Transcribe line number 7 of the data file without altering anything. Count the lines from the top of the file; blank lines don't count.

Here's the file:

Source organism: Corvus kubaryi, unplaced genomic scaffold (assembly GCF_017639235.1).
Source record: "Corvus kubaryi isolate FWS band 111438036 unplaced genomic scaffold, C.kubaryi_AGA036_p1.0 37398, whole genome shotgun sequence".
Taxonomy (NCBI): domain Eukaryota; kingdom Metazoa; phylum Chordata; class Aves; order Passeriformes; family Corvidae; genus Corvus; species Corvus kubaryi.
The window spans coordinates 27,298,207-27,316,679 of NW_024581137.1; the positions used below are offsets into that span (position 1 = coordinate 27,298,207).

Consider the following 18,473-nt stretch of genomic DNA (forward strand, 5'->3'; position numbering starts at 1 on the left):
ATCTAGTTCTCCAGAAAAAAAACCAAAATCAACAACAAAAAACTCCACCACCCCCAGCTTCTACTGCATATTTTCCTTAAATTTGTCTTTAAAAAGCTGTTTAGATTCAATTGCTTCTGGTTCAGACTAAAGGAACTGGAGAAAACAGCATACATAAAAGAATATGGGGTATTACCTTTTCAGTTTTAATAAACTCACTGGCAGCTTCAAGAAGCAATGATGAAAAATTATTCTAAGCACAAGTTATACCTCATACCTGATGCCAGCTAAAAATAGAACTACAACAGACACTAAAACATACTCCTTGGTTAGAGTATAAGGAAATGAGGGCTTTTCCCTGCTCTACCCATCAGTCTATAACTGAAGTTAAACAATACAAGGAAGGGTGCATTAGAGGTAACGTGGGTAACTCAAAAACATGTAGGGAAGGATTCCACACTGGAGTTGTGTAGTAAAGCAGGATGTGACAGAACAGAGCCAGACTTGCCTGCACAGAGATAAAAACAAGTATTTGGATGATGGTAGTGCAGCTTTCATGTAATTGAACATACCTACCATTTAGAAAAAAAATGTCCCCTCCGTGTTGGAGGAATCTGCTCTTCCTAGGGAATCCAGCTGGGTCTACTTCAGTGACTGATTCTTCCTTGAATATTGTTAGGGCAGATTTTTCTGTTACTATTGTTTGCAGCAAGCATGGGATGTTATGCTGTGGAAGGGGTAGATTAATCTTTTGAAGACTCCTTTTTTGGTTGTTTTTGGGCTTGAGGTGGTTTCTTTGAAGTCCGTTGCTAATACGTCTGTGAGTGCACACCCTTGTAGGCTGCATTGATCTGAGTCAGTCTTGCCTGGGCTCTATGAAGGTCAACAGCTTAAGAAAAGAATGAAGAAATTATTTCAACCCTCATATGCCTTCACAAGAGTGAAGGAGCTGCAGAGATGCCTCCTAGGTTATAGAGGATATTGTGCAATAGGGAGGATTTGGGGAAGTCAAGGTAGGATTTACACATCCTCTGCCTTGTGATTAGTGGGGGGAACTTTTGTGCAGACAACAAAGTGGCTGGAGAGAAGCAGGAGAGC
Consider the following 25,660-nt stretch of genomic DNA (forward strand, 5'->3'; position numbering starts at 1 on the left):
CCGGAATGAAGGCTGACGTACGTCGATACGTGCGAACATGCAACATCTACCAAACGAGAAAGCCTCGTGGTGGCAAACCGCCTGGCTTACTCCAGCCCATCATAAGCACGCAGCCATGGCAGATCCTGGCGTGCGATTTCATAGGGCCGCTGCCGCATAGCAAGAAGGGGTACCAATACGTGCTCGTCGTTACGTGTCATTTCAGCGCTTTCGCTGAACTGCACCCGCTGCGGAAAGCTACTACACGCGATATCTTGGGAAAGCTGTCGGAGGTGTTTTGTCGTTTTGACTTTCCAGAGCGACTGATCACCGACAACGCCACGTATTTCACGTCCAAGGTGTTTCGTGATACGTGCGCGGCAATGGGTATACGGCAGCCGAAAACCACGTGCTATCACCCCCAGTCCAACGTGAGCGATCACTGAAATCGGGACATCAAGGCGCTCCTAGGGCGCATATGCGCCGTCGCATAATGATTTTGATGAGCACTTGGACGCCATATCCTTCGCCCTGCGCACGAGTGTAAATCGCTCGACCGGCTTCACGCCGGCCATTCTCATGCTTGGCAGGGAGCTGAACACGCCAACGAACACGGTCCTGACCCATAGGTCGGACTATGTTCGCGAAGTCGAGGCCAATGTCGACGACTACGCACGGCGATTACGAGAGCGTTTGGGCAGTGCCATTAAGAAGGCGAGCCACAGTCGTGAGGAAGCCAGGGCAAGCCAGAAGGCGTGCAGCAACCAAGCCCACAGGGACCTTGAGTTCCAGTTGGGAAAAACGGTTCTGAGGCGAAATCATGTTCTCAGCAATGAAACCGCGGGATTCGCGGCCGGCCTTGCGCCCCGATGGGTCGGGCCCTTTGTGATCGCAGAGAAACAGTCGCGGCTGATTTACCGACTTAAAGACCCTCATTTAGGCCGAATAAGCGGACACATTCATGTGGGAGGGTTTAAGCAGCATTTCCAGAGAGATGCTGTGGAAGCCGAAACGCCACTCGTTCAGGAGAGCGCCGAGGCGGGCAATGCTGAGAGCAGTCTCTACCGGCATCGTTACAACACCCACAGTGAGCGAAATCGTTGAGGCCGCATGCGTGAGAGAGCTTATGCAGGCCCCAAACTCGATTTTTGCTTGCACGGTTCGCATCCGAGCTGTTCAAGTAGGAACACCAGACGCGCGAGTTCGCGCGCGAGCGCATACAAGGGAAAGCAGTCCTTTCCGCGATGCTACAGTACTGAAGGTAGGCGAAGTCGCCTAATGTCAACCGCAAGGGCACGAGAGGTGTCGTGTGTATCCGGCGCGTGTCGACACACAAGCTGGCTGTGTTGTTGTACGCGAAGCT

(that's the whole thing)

Consider the following 25,660-nt stretch of genomic DNA (forward strand, 5'->3'; position numbering starts at 1 on the left):